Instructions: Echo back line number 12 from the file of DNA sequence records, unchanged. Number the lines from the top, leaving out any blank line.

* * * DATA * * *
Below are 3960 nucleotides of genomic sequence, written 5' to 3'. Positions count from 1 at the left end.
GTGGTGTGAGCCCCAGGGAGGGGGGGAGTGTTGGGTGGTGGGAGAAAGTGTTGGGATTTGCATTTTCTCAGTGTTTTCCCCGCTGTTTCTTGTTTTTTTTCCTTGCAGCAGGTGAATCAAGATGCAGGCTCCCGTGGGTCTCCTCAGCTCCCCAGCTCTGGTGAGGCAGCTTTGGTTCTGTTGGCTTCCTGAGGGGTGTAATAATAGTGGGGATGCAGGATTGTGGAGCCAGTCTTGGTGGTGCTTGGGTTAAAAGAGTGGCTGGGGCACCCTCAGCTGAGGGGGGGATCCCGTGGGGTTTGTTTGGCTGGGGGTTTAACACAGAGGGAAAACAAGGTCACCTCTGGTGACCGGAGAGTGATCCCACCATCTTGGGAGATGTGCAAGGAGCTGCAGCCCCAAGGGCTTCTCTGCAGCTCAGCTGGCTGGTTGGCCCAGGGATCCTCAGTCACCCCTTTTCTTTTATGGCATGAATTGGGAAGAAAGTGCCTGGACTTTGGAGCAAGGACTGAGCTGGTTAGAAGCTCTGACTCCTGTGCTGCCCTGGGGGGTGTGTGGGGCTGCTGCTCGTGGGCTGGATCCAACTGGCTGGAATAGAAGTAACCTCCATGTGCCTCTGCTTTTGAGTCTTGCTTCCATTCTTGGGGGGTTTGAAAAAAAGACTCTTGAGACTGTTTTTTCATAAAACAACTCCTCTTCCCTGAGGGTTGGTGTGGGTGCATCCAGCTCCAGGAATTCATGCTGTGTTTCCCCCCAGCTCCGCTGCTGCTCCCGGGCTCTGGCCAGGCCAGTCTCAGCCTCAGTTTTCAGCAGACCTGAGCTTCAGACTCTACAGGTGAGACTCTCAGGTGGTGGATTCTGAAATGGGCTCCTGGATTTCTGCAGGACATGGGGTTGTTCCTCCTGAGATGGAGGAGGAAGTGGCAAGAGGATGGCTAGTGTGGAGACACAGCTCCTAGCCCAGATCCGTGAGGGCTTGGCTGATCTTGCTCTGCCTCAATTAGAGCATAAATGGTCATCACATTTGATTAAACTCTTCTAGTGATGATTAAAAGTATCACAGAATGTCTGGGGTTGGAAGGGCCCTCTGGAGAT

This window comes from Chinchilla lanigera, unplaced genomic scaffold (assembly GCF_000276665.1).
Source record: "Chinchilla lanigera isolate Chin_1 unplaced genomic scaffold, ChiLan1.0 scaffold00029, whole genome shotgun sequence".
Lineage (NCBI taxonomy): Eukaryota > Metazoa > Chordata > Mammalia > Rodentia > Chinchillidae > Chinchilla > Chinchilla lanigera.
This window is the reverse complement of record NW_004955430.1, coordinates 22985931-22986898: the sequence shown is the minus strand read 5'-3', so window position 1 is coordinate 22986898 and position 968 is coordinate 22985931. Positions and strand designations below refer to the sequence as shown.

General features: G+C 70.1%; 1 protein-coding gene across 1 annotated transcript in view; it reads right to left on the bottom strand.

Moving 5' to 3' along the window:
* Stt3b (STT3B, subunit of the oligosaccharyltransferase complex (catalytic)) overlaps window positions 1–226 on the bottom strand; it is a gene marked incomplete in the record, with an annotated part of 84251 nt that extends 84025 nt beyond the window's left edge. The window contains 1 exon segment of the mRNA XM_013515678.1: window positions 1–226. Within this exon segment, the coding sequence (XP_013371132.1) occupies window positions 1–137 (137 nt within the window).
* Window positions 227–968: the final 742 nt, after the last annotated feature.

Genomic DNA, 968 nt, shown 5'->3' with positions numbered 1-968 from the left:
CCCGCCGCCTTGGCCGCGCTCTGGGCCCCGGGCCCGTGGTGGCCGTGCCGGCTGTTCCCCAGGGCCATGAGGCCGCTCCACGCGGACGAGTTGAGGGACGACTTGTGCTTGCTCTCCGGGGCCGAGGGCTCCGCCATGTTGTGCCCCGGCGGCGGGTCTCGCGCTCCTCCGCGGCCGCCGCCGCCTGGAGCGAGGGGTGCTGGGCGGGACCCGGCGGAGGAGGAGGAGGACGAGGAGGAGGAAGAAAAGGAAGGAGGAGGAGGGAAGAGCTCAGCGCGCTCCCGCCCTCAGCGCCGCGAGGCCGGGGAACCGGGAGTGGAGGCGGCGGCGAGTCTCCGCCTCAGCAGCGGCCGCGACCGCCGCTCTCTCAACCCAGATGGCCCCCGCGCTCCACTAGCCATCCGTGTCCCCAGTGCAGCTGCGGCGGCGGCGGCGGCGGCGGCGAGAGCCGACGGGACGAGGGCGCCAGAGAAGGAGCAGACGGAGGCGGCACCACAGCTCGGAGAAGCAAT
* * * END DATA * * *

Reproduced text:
CCCGCCGCCTTGGCCGCGCTCTGGGCCCCGGGCCCGTGGTGGCCGTGCCGGCTGTTCCCCAGGGCCATGAGGCCGCTCCACGCGGACGAGTTGAGGGACGACTTGTGCTTGCTCTCCGGGGCCGAGGGCTCCGCCATGTTGTGCCCCGGCGGCGGGTCTCGCGCTCCTCCGCGGCCGCCGCCGCCTGGAGCGAGGGGTGCTGGGCGGGACCCGGCGGAGGAGGAGGAGGACGAGGAGGAGGAAGAAAAGGAAGGAGGAGGAGGGAAGAGCTCAGCGCGCTCCCGCCCTCAGCGCCGCGAGGCCGGGGAACCGGGAGTGGAGGCGGCGGCGAGTCTCCGCCTCAGCAGCGGCCGCGACCGCCGCTCTCTCAACCCAGATGGCCCCCGCGCTCCACTAGCCATCCGTGTCCCCAGTGCAGCTGCGGCGGCGGCGGCGGCGGCGGCGAGAGCCGACGGGACGAGGGCGCCAGAGAAGGAGCAGACGGAGGCGGCACCACAGCTCGGAGAAGCAAT